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Today, I am going to pause before starting the Cascading Style Sheets (CSS) The Globe In My Bucket List Application (TGIMBA) blog post series. I want to revisit some the of the code that has been laid down. Part of any development process is always to refactor since it is (at least for me) never perfect the first time 🙂
So, first on the refactor list is React Redux JS. I am really intrigued with the technology since it is so different from what I have done in the past. In hind sight, I have never liked having to use window.location for navigation between components. It seems like overkill. So, researching revealed the ‘withRouter’ part of ‘react-router-dom’ (see reference #1 for more details). Basic usage is to import:
- import withRouter from ‘react-router-dom’;
And then use someone on the component X.js file:
Used in the Add.js component:
There seem to be some caveats to its use and seems limited in scope it only works in the component x.js file. I was not able to get it to work in the store component.
So, given this and the fact that Main.js is not behaving as I think it should (or more appropriately, I am not fully understanding the architecture pattern), I created a hello world React Redux JS application to explore its basic work flow functionality (again).
What did I learn? State is one of the most important things in React Redux JS and it should only exist in the reducer store. The ‘chain’ seems to be:
- You start off with the initial state as an object with null/empty/etc. values in your store.
- An action is called and some data is retrieved from the server and it is dispatched to the reducer.
- The reducer (depending on the type) returns a modified state.
- The component receives its data from props.
- View before data is loaded.
View after data is loaded.
If you noticed the text box, you may be wondering why I left this in. Well, the above statement breaks down with <input /> tags. This (among other Hyper Text Markup Language (HTML) controls) changes mostly on user interaction. So, it seems like there is an exception to the ‘state only exists in store’ rule. More specifically, in the case of HTML controls requiring user interaction, state must exist inside the component. Reference #5 is an excellent discussion on this. But for my purposes, I have accepted that state needs to exist in both places, but for different reasons.
In the case of the component, you create your initial user input required state in the constructor, then take it from state (again) on each render. The state is updated using the setState(args) method on the onChange event. This is the only acceptable time state should be used/updated in a component x.js file (from what I have seen so far).
So, this.props.history.push(‘/x’) works for the components. But where did that leave my original problem of navigation calls from the redux store? Initially, I tried passing the history object back to the reducer and this worked some of the time. But I abandoned it because it seemed clunky and I would get intermittent errors.
All excited from the hello world experiment and being able to pass the new state back and set the property, I set out to update TGIMBA. First was Add.js. Long story short, it didn’t work. I think this has to do because I am not using the BucketListItem.js reducer and using the Add.js reducer (BucketListItem.js is a sub-component of Add.js). If you remember, I wanted to share a component between Add.js and Edit.js. I tried multiple flavors, but not matter what I did, I was not able to fire code (i.e. a test in render(), using componentDidUpdate/componentWillReceiveProps/etc.) that redirected to /main. I was able to get it to work when I moved the action call to component/Add.js. But, I don’t want to lose the shared component. There probably is a way to do this, but I am moving on for now. I did move the server call from the reducer to the action.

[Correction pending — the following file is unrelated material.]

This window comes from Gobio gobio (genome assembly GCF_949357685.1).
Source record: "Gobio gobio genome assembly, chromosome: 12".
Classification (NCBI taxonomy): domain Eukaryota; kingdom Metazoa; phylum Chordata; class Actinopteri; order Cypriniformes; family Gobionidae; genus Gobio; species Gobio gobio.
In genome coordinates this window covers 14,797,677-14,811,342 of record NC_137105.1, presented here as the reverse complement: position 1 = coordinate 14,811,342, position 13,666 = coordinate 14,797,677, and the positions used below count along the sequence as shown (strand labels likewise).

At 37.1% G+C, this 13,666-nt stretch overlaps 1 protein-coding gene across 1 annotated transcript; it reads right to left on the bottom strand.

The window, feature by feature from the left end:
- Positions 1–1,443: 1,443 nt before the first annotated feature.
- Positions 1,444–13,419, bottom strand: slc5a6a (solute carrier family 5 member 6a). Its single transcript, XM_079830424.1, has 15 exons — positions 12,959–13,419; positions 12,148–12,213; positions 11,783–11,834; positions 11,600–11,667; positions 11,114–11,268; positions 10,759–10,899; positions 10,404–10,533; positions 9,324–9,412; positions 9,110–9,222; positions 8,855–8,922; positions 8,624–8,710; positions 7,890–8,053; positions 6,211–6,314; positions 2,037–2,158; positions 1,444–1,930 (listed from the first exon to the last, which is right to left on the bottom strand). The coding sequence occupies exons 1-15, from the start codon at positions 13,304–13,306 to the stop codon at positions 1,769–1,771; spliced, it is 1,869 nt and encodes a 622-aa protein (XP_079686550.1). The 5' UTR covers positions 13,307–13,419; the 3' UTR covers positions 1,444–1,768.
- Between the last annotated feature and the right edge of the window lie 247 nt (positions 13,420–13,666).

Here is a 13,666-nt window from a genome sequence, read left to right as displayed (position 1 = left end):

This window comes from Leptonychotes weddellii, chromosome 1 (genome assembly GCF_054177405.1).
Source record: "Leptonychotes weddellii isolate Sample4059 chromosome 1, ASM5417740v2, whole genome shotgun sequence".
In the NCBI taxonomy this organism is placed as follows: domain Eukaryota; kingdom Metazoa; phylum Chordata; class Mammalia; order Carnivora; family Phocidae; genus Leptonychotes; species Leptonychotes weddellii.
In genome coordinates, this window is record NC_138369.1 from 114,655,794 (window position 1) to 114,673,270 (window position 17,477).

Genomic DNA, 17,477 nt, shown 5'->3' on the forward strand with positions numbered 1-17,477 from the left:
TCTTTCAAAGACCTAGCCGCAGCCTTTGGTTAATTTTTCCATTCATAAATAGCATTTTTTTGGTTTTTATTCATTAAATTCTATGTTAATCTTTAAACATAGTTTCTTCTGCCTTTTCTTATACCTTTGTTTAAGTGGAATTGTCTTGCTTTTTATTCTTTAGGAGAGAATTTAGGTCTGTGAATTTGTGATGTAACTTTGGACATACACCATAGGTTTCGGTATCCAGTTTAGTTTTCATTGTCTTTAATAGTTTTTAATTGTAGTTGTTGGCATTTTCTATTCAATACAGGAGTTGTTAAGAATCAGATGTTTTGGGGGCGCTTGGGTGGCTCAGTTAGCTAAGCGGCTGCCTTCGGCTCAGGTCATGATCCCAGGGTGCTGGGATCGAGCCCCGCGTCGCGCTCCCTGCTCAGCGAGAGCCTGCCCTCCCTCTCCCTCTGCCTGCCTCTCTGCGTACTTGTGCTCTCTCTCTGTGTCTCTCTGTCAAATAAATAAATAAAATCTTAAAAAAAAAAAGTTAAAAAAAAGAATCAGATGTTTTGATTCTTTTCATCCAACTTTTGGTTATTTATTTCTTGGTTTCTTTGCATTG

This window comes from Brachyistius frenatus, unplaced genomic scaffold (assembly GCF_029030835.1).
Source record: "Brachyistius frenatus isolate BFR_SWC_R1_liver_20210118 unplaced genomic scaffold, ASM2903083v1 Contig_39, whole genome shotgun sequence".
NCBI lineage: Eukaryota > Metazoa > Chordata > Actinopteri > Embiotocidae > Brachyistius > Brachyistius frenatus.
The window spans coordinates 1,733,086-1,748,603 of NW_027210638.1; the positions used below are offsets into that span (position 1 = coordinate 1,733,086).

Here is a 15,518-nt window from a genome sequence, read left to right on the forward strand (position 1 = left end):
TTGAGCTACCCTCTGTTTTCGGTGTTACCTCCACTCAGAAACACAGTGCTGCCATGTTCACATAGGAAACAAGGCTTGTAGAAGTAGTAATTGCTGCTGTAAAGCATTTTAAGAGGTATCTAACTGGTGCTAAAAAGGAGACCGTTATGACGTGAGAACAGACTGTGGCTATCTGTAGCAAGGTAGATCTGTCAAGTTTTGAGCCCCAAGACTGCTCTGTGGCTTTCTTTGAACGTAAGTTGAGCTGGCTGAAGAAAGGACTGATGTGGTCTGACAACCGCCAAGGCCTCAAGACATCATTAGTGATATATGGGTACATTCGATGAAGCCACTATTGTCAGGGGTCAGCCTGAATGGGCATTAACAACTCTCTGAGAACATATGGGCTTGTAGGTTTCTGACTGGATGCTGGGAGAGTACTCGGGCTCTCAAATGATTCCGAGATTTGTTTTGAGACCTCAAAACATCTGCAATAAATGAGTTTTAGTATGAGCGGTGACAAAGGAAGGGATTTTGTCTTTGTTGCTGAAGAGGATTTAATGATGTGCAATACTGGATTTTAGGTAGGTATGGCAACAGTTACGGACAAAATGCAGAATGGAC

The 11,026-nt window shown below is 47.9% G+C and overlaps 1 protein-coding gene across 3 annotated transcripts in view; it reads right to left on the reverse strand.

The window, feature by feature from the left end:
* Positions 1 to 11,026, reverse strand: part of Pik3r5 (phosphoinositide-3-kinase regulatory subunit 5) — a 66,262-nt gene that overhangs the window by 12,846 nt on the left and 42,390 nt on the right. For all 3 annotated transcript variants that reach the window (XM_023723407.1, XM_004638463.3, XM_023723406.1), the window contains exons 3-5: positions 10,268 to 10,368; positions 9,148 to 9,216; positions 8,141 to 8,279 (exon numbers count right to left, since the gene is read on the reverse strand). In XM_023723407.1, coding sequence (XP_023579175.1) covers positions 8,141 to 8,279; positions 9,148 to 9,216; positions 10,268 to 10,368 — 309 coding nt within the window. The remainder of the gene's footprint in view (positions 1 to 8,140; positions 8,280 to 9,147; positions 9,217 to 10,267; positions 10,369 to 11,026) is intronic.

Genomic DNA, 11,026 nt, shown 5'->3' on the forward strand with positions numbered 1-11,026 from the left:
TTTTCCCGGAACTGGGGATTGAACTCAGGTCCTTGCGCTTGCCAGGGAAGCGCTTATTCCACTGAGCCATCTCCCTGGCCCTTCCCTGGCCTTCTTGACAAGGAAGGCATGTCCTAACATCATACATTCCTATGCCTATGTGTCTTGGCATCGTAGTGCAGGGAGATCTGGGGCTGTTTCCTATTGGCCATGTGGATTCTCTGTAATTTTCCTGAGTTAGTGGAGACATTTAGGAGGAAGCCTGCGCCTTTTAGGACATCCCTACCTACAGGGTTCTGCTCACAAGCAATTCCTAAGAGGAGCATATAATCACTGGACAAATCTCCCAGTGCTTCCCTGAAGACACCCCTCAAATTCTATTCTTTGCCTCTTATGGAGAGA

Another issue that I still can’t explain. The Visual Studio 2017 template generated React Redux JS project had a couple examples of HTTP GET that had the code inside the action…not the reducer. I had initially stuck it in the reducer because that seem to make sense. In this refactor effort, I moved all of these calls out of the reducer and into the action. It looks like this in the store/Login.js.
However, after running the selenium tests to verify functionality, I noticed that the completed true/false value was always false. Tracing it down, the completed variable was coming in as undefined in the action. More specifically, it was being called twice – first with completed set, and then again as undefined. I read a lot of posts and tried a number of ways to fix this. However, I was never able to figure out why. But, through a lot of trial and error, it started working again when I moved the HTTP call back to the reducer for store/Add.js and store/Edit.js. It must be because I am using a child component to pass the values up to the parent and then to that component’s store.
Whatever the reason, this works:
In conclusion, I got some of the refactor items done, but not all. The HTTP calls still exist in some of the reducers. But, I am moving on for now.
Next will be the Cascading Style Sheets (CSS) blog series where will will make this functional site beautiful.
- Stock React Redux JS application generated from Visual Studio 2017 template